We assume and ignore the region for which the singularity at is naked, for any value of . Two cases are to be distinguished:

- ; in this case the staticity condition is satisfied on the regions and , i.e., there are two horizons.
- ; then the staticity condition is satisfied on the entire region , i.e., there is no horizon and the singularity at is naked.

As the net charge of all known celestial bodies is close to zero, the naked-singularity case 2 is usually thought to be of little astrophysical relevance.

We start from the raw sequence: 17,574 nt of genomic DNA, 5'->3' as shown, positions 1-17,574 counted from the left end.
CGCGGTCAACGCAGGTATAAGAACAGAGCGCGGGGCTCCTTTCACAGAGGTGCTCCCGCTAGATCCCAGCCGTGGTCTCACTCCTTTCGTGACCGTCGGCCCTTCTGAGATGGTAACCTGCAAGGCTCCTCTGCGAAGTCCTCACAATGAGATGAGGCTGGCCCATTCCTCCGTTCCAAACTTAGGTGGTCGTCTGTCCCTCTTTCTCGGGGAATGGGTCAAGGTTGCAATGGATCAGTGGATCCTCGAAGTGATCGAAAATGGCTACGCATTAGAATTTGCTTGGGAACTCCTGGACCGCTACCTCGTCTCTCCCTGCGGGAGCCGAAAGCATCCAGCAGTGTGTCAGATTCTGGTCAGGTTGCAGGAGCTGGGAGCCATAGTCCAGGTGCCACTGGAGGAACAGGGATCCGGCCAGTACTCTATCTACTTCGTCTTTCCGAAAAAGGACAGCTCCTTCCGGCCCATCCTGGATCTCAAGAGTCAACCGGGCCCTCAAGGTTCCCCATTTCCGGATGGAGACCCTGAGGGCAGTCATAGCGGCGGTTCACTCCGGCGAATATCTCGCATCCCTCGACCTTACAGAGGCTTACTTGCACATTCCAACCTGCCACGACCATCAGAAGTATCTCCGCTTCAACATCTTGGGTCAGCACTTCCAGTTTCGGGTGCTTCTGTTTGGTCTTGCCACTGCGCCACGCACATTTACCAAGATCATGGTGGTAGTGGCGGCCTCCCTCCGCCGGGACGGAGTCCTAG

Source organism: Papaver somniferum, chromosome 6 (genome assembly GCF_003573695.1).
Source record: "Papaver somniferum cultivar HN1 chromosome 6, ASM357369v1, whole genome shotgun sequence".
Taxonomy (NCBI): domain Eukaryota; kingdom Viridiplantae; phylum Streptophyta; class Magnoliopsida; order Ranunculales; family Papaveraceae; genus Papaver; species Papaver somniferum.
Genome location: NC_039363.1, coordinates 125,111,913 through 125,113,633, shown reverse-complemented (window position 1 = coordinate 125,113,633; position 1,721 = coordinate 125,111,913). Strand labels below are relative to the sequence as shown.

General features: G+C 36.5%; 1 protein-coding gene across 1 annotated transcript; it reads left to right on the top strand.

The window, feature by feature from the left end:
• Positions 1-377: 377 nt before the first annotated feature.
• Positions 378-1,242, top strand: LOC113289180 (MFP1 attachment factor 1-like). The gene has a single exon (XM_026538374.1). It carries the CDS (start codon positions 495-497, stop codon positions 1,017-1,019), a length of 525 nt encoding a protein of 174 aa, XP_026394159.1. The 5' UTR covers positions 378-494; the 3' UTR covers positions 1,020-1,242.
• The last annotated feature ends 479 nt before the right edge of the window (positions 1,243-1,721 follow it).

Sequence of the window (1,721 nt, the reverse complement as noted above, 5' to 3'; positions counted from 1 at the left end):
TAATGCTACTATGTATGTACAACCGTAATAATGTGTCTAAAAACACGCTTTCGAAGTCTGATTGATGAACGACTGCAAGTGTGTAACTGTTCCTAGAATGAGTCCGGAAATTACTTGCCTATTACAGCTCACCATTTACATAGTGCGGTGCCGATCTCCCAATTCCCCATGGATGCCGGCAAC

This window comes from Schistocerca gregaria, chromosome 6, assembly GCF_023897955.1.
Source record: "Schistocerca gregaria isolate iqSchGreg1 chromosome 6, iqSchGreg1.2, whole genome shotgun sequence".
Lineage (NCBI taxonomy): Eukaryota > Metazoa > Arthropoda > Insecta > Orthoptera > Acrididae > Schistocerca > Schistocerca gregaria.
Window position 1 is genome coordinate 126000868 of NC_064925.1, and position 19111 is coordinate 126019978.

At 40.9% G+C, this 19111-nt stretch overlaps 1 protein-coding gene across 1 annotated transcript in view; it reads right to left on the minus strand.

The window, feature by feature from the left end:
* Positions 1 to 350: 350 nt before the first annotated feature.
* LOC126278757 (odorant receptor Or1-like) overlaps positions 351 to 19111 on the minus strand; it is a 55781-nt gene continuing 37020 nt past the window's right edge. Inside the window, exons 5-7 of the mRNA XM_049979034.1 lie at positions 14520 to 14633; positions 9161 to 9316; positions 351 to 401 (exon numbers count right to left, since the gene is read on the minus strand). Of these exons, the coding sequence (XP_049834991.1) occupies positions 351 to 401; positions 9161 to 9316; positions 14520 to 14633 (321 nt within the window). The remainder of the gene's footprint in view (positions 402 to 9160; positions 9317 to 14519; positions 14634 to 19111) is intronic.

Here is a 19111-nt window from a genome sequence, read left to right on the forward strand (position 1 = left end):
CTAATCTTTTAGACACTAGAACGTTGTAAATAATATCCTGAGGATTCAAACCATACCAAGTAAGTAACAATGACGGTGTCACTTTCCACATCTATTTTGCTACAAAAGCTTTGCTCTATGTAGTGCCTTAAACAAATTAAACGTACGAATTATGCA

By switching to isotropic coordinates, one can describe light propagation in the Reissner–Nordström metric by an index of refraction (see, e.g., [104]). The resulting Fermat geometry (optical geometry) is discussed, in terms of embedding diagrams for the black-hole case and for the naked-singularity case, in [190, 3] (cf. [159]). The visual appearance of a background, as distorted by a Reissner–Nordström black hole, is calculated in [223]. Lensing by a charged neutron star, whose exterior is modeled by the Reissner–Nordström metric, is the subject of [68, 69]. The lensing properties of a Reissner–Nordström black hole are qualitatively (though not quantitatively) the same as that of a Schwarzschild black hole. The reason is the following. For a Reissner–Nordström black hole, the metric coefficient has one local minimum and no other extremum between horizon and infinity, just as in the Schwarzschild case (recall Figure 9). The minimum of indicates an unstable light sphere towards which light rays can spiral asymptotically. The existence of this minimum, and of no other extremum, was responsible for all qualitative features of Schwarzschild lensing. Correspondingly, Figures 15, 16, and 17 also qualitatively illustrate lensing by a Reissner–Nordström black hole. In particular, there is an infinite sequence of images for each light source, corresponding to an infinite sequence of light rays whose limit curve asymptotically spirals towards the light sphere. One can consider the “strong-field limit” [39, 37] of lensing for a Reissner–Nordström black hole, in analogy to the Schwarzschild case which is indicated by the asymptotic straight line in the middle graph of Figure 15. Bozza [37] investigates whether quantitative features of the “strong-field limit”, e.g., the slope of the asymptotic straight line, can be used to distinguish between different black holes. For the Reissner–Nordström black hole, image positions and magnifications have been calculated in [96], and travel times have been calculated in [201]. In both cases, the authors use the “almost exact lens map” of Virbhadra and Ellis [336] (recall Section 4.3) and analytical methods of Bozza et al. [39, 37, 40].

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